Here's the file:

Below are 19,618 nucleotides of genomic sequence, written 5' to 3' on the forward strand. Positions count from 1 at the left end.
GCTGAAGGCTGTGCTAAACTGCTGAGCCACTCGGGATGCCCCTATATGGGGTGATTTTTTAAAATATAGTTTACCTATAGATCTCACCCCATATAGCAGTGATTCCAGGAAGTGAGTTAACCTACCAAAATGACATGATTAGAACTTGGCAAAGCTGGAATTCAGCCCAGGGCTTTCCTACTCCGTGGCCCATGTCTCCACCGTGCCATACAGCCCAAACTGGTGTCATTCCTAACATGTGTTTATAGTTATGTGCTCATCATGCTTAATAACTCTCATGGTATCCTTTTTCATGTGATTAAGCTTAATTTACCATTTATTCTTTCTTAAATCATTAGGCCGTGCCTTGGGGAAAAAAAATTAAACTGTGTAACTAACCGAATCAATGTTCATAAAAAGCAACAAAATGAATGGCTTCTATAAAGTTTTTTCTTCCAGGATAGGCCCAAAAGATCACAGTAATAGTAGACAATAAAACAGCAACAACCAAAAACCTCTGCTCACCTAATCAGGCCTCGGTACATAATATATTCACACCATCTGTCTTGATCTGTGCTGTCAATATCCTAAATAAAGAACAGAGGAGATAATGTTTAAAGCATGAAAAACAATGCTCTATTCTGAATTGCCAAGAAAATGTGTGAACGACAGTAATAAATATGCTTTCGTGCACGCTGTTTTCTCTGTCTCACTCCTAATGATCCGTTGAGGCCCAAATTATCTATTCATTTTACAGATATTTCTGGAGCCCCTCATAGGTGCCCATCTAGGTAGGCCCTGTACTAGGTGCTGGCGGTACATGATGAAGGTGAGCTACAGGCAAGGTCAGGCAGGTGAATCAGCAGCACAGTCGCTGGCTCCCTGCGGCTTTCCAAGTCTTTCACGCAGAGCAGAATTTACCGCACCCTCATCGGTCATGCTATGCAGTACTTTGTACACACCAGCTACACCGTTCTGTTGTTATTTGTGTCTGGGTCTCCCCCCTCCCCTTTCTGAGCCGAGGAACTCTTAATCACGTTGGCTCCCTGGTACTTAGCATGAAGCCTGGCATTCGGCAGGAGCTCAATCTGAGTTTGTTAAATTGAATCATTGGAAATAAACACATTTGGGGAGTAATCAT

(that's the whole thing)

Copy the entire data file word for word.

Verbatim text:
Below are 19,618 nucleotides of genomic sequence, written 5' to 3' on the forward strand. Positions count from 1 at the left end.
GCTGAAGGCTGTGCTAAACTGCTGAGCCACTCGGGATGCCCCTATATGGGGTGATTTTTTAAAATATAGTTTACCTATAGATCTCACCCCATATAGCAGTGATTCCAGGAAGTGAGTTAACCTACCAAAATGACATGATTAGAACTTGGCAAAGCTGGAATTCAGCCCAGGGCTTTCCTACTCCGTGGCCCATGTCTCCACCGTGCCATACAGCCCAAACTGGTGTCATTCCTAACATGTGTTTATAGTTATGTGCTCATCATGCTTAATAACTCTCATGGTATCCTTTTTCATGTGATTAAGCTTAATTTACCATTTATTCTTTCTTAAATCATTAGGCCGTGCCTTGGGGAAAAAAAATTAAACTGTGTAACTAACCGAATCAATGTTCATAAAAAGCAACAAAATGAATGGCTTCTATAAAGTTTTTTCTTCCAGGATAGGCCCAAAAGATCACAGTAATAGTAGACAATAAAACAGCAACAACCAAAAACCTCTGCTCACCTAATCAGGCCTCGGTACATAATATATTCACACCATCTGTCTTGATCTGTGCTGTCAATATCCTAAATAAAGAACAGAGGAGATAATGTTTAAAGCATGAAAAACAATGCTCTATTCTGAATTGCCAAGAAAATGTGTGAACGACAGTAATAAATATGCTTTCGTGCACGCTGTTTTCTCTGTCTCACTCCTAATGATCCGTTGAGGCCCAAATTATCTATTCATTTTACAGATATTTCTGGAGCCCCTCATAGGTGCCCATCTAGGTAGGCCCTGTACTAGGTGCTGGCGGTACATGATGAAGGTGAGCTACAGGCAAGGTCAGGCAGGTGAATCAGCAGCACAGTCGCTGGCTCCCTGCGGCTTTCCAAGTCTTTCACGCAGAGCAGAATTTACCGCACCCTCATCGGTCATGCTATGCAGTACTTTGTACACACCAGCTACACCGTTCTGTTGTTATTTGTGTCTGGGTCTCCCCCCTCCCCTTTCTGAGCCGAGGAACTCTTAATCACGTTGGCTCCCTGGTACTTAGCATGAAGCCTGGCATTCGGCAGGAGCTCAATCTGAGTTTGTTAAATTGAATCATTGGAAATAAACACATTTGGGGAGTAATCAT